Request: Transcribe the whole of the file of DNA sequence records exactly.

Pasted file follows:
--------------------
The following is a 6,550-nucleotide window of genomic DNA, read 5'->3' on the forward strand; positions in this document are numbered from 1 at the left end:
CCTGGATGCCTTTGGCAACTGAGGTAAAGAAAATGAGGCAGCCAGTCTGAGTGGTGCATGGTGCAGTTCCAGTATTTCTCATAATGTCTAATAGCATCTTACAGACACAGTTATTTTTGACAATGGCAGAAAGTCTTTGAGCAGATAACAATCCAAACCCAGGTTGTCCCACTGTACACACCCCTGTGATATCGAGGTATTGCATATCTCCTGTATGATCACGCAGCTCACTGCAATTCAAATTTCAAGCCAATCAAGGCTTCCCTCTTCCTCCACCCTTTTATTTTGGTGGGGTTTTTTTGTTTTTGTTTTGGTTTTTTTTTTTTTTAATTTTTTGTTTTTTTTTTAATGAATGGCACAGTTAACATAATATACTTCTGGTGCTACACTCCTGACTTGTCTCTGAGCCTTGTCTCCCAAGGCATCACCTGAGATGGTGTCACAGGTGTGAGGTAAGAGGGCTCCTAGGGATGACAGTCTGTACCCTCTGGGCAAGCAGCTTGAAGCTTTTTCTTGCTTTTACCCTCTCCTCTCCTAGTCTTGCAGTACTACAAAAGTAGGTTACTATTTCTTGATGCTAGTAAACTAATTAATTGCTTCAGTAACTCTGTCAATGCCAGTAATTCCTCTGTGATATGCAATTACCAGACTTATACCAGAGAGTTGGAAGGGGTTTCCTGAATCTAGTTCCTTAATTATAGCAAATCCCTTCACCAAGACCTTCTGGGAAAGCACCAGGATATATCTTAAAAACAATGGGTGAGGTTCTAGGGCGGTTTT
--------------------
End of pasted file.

The following is a 6,550-nucleotide window of genomic DNA, read 5'->3' on the forward strand; positions in this document are numbered from 1 at the left end:
CCTGGATGCCTTTGGCAACTGAGGTAAAGAAAATGAGGCAGCCAGTCTGAGTGGTGCATGGTGCAGTTCCAGTATTTCTCATAATGTCTAATAGCATCTTACAGACACAGTTATTTTTGACAATGGCAGAAAGTCTTTGAGCAGATAACAATCCAAACCCAGGTTGTCCCACTGTACACACCCCTGTGATATCGAGGTATTGCATATCTCCTGTATGATCACGCAGCTCACTGCAATTCAAATTTCAAGCCAATCAAGGCTTCCCTCTTCCTCCACCCTTTTATTTTGGTGGGGTTTTTTTGTTTTTGTTTTGGTTTTTTTTTTTTTTAATTTTTTGTTTTTTTTTTAATGAATGGCACAGTTAACATAATATACTTCTGGTGCTACACTCCTGACTTGTCTCTGAGCCTTGTCTCCCAAGGCATCACCTGAGATGGTGTCACAGGTGTGAGGTAAGAGGGCTCCTAGGGATGACAGTCTGTACCCTCTGGGCAAGCAGCTTGAAGCTTTTTCTTGCTTTTACCCTCTCCTCTCCTAGTCTTGCAGTACTACAAAAGTAGGTTACTATTTCTTGATGCTAGTAAACTAATTAATTGCTTCAGTAACTCTGTCAATGCCAGTAATTCCTCTGTGATATGCAATTACCAGACTTATACCAGAGAGTTGGAAGGGGTTTCCTGAATCTAGTTCCTTAATTATAGCAAATCCCTTCACCAAGACCTTCTGGGAAAGCACCAGGATATATCTTAAAAACAATGGGTGAGGTTCTAGGGCGGTTTT